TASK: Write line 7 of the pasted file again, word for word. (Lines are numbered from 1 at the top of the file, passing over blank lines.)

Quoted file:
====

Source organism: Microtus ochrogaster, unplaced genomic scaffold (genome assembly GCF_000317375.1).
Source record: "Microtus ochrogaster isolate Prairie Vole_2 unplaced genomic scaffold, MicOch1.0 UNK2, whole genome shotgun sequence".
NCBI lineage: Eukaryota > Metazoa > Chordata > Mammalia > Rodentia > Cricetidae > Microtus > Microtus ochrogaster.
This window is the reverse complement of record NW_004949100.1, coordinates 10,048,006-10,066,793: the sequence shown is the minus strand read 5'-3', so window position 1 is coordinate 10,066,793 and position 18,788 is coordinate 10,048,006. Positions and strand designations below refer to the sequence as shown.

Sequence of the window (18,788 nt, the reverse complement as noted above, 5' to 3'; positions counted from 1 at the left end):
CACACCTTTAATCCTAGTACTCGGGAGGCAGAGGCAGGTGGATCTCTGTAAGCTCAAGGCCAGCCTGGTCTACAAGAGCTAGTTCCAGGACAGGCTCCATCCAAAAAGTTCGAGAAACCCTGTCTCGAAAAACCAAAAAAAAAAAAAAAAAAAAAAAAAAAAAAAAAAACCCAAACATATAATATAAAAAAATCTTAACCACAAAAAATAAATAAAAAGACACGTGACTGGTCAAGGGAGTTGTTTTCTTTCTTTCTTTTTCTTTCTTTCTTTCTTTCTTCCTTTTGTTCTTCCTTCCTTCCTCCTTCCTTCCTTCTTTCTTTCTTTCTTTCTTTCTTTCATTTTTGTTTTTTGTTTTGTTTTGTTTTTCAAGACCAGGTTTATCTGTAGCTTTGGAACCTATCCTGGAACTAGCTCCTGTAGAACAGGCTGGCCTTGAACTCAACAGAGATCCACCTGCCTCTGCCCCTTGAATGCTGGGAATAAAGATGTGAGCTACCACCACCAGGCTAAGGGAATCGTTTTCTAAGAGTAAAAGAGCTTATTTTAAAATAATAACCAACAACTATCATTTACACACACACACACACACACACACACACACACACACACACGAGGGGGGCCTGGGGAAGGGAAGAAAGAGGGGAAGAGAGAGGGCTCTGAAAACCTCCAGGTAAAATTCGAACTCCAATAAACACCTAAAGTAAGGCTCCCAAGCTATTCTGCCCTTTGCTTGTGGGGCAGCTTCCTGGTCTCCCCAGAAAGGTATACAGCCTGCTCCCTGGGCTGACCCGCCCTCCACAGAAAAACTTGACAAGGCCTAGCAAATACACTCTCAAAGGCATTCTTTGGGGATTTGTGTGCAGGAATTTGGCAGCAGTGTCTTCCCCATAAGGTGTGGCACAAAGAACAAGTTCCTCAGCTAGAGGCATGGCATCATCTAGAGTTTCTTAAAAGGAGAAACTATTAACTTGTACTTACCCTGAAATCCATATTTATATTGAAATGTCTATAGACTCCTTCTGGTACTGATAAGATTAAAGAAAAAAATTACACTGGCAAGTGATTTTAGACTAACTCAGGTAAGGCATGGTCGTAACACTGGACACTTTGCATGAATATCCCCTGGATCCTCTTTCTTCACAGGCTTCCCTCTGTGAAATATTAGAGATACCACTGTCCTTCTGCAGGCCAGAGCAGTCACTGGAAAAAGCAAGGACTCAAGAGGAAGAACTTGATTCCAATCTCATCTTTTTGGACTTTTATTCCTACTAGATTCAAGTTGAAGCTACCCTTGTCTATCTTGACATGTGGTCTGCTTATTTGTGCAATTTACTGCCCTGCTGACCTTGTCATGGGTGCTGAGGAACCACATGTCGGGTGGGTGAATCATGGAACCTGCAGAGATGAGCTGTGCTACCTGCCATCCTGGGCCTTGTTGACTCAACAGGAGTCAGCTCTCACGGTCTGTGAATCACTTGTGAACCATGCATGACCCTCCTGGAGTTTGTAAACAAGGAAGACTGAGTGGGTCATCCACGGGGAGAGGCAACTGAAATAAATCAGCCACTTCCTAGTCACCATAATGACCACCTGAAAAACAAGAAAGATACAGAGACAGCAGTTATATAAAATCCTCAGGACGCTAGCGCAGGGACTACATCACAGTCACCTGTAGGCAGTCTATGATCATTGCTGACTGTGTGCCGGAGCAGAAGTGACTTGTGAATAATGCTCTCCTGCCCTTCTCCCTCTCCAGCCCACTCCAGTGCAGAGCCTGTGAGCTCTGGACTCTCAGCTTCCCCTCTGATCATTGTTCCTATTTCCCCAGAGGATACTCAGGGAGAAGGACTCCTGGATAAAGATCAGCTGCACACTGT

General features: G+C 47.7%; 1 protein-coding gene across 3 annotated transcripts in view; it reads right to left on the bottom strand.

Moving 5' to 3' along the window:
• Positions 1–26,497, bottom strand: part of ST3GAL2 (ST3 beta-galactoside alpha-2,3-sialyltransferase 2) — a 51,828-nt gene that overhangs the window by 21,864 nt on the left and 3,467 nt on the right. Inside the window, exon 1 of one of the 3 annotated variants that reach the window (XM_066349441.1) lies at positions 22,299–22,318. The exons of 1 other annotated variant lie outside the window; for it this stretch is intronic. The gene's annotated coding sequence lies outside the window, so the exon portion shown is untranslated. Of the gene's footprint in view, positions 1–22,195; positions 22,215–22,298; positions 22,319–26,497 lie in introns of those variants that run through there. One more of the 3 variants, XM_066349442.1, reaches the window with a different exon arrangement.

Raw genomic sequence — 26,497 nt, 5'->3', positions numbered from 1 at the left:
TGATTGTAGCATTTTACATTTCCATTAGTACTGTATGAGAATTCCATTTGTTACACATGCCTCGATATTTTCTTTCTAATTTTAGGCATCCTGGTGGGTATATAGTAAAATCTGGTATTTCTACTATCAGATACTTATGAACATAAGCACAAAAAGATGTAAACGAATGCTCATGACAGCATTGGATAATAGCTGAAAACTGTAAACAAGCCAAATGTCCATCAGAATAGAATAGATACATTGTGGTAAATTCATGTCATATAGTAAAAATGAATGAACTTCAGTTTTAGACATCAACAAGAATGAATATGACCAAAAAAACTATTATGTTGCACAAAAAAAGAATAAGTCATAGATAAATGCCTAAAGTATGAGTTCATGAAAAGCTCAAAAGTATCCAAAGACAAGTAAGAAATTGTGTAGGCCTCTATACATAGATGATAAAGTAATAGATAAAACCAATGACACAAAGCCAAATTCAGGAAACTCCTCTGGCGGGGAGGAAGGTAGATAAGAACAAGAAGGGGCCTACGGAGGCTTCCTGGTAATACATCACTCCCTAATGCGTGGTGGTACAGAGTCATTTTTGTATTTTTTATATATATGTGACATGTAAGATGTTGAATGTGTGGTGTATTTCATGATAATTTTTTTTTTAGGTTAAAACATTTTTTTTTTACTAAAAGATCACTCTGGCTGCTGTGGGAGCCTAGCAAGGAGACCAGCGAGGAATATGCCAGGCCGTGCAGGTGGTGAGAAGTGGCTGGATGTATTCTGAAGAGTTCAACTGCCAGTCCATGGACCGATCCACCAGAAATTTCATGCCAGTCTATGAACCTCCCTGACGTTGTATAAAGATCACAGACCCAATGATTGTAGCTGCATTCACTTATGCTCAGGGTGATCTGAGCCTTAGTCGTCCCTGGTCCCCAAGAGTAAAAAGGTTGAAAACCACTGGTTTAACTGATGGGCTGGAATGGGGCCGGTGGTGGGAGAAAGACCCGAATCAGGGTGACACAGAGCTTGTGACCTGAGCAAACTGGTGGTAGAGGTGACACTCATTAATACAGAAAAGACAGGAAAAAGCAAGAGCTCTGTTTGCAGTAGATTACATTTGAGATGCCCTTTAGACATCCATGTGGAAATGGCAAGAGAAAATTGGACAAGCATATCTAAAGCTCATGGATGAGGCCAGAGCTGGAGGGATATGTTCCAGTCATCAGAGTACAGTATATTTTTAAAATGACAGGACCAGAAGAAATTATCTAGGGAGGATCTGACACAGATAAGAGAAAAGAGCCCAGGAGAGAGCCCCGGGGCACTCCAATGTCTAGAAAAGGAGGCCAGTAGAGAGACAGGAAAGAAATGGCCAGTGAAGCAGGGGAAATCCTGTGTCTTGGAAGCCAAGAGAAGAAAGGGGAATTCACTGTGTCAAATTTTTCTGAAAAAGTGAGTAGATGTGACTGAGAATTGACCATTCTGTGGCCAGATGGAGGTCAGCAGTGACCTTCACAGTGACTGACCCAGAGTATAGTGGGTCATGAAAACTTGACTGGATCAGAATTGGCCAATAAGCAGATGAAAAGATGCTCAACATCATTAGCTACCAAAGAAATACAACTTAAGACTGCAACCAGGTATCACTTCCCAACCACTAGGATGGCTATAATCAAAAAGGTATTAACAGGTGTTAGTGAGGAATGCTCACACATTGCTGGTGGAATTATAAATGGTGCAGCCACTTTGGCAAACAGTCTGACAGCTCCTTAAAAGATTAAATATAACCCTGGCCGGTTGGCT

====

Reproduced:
General features: G+C 47.7%; 1 protein-coding gene across 3 annotated transcripts in view; it reads right to left on the bottom strand.